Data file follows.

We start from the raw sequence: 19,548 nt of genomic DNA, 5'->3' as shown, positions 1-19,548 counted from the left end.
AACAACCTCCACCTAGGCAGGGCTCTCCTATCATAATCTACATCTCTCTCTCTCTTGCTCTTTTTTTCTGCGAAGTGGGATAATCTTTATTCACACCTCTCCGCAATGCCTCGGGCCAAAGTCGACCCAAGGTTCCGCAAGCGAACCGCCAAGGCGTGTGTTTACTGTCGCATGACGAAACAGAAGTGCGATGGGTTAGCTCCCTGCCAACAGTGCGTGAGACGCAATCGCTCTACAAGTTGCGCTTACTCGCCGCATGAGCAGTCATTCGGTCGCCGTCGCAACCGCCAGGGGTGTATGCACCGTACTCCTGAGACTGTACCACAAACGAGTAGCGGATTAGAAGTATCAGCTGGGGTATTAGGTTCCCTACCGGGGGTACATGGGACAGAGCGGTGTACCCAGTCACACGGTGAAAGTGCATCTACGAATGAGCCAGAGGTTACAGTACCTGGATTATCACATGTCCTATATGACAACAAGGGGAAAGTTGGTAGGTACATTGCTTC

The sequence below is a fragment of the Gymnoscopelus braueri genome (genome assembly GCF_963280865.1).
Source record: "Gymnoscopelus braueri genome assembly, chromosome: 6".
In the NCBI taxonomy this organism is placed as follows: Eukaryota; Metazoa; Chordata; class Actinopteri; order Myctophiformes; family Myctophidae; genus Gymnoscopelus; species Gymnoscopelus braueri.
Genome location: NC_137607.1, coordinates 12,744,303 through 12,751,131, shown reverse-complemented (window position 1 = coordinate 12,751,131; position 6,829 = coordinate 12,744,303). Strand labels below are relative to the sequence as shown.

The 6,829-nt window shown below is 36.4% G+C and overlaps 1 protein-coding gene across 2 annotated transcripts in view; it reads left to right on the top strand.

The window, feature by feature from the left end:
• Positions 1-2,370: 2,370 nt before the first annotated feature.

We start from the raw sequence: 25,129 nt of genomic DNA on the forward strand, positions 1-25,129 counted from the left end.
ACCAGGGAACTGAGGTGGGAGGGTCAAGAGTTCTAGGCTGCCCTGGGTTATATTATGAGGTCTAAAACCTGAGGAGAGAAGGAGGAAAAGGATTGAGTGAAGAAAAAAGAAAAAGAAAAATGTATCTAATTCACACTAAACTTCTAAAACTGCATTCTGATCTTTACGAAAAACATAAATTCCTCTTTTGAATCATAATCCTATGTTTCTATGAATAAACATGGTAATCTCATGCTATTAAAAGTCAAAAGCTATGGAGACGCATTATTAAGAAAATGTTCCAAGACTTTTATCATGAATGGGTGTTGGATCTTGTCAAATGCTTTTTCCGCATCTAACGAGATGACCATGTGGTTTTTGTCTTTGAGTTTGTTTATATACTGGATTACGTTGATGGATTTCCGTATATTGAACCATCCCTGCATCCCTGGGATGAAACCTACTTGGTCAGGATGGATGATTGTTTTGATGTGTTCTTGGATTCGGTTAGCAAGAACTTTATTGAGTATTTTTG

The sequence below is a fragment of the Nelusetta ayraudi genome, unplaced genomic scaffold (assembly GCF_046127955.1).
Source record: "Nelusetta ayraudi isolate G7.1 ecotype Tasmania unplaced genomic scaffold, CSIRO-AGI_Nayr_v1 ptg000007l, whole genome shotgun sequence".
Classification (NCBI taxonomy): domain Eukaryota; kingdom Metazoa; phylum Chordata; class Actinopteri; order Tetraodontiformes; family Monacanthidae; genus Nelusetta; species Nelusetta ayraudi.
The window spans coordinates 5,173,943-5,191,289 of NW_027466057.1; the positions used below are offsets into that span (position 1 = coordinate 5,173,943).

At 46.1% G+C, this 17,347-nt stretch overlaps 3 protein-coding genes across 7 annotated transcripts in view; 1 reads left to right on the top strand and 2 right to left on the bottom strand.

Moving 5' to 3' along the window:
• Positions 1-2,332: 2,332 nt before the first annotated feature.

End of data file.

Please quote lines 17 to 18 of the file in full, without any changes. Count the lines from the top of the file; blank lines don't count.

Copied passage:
Moving 5' to 3' along the window:
• Positions 1-2,332: 2,332 nt before the first annotated feature.